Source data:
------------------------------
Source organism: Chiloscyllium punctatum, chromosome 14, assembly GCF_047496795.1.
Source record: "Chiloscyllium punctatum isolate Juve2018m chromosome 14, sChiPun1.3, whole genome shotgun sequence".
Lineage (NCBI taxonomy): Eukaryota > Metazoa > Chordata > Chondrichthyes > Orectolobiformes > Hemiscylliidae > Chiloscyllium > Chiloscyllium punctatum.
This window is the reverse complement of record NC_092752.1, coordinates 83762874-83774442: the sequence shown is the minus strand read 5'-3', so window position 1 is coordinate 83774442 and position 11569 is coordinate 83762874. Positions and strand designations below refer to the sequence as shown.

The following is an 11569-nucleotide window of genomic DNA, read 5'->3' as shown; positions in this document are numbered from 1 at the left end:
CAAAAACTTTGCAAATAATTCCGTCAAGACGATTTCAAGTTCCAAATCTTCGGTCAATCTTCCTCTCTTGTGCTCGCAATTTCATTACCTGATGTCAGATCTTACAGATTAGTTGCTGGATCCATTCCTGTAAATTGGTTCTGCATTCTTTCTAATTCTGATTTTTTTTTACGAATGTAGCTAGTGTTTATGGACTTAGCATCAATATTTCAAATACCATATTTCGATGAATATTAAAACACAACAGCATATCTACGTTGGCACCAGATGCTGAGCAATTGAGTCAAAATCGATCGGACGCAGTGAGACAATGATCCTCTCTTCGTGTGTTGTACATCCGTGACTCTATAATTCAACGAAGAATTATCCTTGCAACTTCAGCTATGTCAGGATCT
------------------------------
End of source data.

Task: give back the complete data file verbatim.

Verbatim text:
Source organism: Chiloscyllium punctatum, chromosome 14, assembly GCF_047496795.1.
Source record: "Chiloscyllium punctatum isolate Juve2018m chromosome 14, sChiPun1.3, whole genome shotgun sequence".
Lineage (NCBI taxonomy): Eukaryota > Metazoa > Chordata > Chondrichthyes > Orectolobiformes > Hemiscylliidae > Chiloscyllium > Chiloscyllium punctatum.
This window is the reverse complement of record NC_092752.1, coordinates 83762874-83774442: the sequence shown is the minus strand read 5'-3', so window position 1 is coordinate 83774442 and position 11569 is coordinate 83762874. Positions and strand designations below refer to the sequence as shown.

The following is an 11569-nucleotide window of genomic DNA, read 5'->3' as shown; positions in this document are numbered from 1 at the left end:
CAAAAACTTTGCAAATAATTCCGTCAAGACGATTTCAAGTTCCAAATCTTCGGTCAATCTTCCTCTCTTGTGCTCGCAATTTCATTACCTGATGTCAGATCTTACAGATTAGTTGCTGGATCCATTCCTGTAAATTGGTTCTGCATTCTTTCTAATTCTGATTTTTTTTTACGAATGTAGCTAGTGTTTATGGACTTAGCATCAATATTTCAAATACCATATTTCGATGAATATTAAAACACAACAGCATATCTACGTTGGCACCAGATGCTGAGCAATTGAGTCAAAATCGATCGGACGCAGTGAGACAATGATCCTCTCTTCGTGTGTTGTACATCCGTGACTCTATAATTCAACGAAGAATTATCCTTGCAACTTCAGCTATGTCAGGATCT